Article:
Synthesis and transfer of single-layer transition metal disulfides on diverse surfaces

Yi Hsien Lee, Lili Yu, Han Wang, Wenjing Fang, Xi Ling, Yumeng Shi, Cheng Te Lin, Jing Kai Huang, Mu Tung Chang, Chia Seng Chang, Mildred Dresselhaus, Tomas Palacios, Lain Jong Li*, Jing Kong

*Corresponding author for this work

Research output: Contribution to journalArticlepeer-review

596 Scopus citations


Recently, monolayers of layered transition metal dichalcogenides (LTMD), such as MX2 (M = Mo, W and X = S, Se), have been reported to exhibit significant spin-valley coupling and optoelectronic performances because of the unique structural symmetry and band structures. Monolayers in this class of materials offered a burgeoning field in fundamental physics, energy harvesting, electronics, and optoelectronics. However, most studies to date are hindered by great challenges on the synthesis and transfer of high-quality LTMD monolayers. Hence, a feasible synthetic process to overcome the challenges is essential. Here, we demonstrate the growth of high-quality MS2 (M = Mo, W) monolayers using ambient-pressure chemical vapor deposition (APCVD) with the seeding of perylene-3,4,9,10-tetracarboxylic acid tetrapotassium salt (PTAS). The growth of a MS2 monolayer is achieved on various surfaces with a significant flexibility to surface corrugation. Electronic transport and optical performances of the as-grown MS2 monolayers are comparable to those of exfoliated MS2 monolayers. We also demonstrate a robust technique in transferring the MS2 monolayer samples to diverse surfaces, which may stimulate the progress on the class of materials and open a new route toward the synthesis of various novel hybrid structures with LTMD monolayer and functional materials.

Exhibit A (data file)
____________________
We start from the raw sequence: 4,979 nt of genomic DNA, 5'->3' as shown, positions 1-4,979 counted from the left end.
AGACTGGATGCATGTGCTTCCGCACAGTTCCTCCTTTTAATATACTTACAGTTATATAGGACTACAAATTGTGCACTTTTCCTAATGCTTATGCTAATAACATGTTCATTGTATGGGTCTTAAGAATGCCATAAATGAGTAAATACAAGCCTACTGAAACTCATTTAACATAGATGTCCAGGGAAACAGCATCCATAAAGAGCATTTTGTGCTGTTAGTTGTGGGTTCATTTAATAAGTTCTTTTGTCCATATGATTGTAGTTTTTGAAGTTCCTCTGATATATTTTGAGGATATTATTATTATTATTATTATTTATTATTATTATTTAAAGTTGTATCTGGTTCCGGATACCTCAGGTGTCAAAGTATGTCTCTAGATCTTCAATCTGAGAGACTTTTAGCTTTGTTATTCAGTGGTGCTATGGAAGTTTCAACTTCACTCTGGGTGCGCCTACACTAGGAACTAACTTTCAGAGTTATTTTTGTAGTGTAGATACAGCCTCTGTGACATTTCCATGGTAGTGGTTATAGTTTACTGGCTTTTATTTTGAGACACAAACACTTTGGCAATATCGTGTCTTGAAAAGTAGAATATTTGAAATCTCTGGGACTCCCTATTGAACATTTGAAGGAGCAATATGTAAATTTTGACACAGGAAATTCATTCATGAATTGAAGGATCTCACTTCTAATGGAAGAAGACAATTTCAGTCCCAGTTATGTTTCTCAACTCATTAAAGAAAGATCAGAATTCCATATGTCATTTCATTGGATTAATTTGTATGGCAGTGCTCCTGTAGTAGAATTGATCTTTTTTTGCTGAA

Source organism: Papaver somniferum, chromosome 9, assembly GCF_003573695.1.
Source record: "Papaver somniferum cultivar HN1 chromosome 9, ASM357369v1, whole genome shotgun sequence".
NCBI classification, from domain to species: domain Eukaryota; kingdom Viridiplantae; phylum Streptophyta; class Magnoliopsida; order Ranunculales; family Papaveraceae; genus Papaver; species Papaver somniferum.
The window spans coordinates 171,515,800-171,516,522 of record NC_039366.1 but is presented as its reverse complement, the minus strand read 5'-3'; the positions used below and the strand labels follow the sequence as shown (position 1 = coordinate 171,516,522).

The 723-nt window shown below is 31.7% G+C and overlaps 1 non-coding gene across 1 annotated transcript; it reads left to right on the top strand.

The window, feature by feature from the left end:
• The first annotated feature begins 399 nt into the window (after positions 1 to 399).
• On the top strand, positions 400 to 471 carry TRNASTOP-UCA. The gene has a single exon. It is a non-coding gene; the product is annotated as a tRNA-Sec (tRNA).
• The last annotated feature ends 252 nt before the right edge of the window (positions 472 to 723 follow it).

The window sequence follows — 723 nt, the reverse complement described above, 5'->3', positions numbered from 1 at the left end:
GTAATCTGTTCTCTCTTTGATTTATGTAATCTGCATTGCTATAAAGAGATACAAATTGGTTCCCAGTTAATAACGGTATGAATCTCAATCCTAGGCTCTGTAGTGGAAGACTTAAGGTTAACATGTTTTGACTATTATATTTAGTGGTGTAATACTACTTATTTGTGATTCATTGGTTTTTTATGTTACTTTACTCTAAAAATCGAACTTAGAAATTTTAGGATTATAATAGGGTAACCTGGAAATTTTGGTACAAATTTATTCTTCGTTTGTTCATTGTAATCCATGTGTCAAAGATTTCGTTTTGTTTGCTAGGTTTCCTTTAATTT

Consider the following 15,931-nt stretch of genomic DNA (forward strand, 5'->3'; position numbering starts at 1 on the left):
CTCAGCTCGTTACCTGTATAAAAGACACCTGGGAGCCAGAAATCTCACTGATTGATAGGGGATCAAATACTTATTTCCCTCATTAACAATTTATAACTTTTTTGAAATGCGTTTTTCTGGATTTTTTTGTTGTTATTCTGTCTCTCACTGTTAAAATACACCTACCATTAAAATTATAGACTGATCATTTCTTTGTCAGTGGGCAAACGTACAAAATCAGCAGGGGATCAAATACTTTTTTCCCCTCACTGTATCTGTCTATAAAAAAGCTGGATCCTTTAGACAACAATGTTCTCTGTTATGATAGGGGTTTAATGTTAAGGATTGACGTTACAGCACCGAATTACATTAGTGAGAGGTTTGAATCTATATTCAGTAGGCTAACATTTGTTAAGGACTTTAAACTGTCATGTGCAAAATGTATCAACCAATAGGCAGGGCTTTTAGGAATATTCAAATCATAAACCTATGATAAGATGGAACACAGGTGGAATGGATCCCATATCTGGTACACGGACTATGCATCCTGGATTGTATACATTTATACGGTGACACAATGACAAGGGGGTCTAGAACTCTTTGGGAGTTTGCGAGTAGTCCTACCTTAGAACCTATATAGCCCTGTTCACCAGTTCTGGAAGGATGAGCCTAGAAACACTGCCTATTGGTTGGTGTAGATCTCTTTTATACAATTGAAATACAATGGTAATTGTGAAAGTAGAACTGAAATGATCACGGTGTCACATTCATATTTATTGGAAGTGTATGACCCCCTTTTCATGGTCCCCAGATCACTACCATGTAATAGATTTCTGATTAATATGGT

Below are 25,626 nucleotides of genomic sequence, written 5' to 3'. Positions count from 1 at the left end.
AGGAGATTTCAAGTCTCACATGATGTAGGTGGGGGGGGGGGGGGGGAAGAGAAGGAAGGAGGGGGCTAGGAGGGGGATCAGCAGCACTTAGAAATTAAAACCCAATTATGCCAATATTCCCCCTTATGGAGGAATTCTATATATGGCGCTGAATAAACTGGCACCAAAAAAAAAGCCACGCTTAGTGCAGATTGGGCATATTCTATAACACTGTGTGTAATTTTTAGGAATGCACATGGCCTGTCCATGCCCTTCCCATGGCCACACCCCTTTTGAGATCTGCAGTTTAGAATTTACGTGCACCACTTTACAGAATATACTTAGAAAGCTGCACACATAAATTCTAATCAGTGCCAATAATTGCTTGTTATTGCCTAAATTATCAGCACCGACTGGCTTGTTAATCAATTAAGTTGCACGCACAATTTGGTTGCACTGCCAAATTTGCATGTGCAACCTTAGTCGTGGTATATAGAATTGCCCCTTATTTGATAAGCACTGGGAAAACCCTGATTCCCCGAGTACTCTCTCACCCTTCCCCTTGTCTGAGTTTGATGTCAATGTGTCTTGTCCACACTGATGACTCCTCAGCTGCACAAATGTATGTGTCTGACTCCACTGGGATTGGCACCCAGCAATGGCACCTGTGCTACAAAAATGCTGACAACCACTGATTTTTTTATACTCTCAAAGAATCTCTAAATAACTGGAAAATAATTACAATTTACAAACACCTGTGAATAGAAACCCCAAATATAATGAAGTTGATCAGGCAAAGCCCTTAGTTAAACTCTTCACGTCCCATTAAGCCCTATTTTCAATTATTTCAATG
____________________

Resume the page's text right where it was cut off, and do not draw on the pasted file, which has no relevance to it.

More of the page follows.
Original languageEnglish (US)
Pages (from-to)1852-1857
Number of pages6
JournalNano Letters
Issue number4
StatePublished - Apr 10 2013
Externally publishedYes


  • 2D materials
  • Metal dichalcogenides
  • monolayer
  • transfer

ASJC Scopus subject areas

  • Bioengineering
  • General Chemistry
  • General Materials Science
  • Condensed Matter Physics
  • Mechanical Engineering


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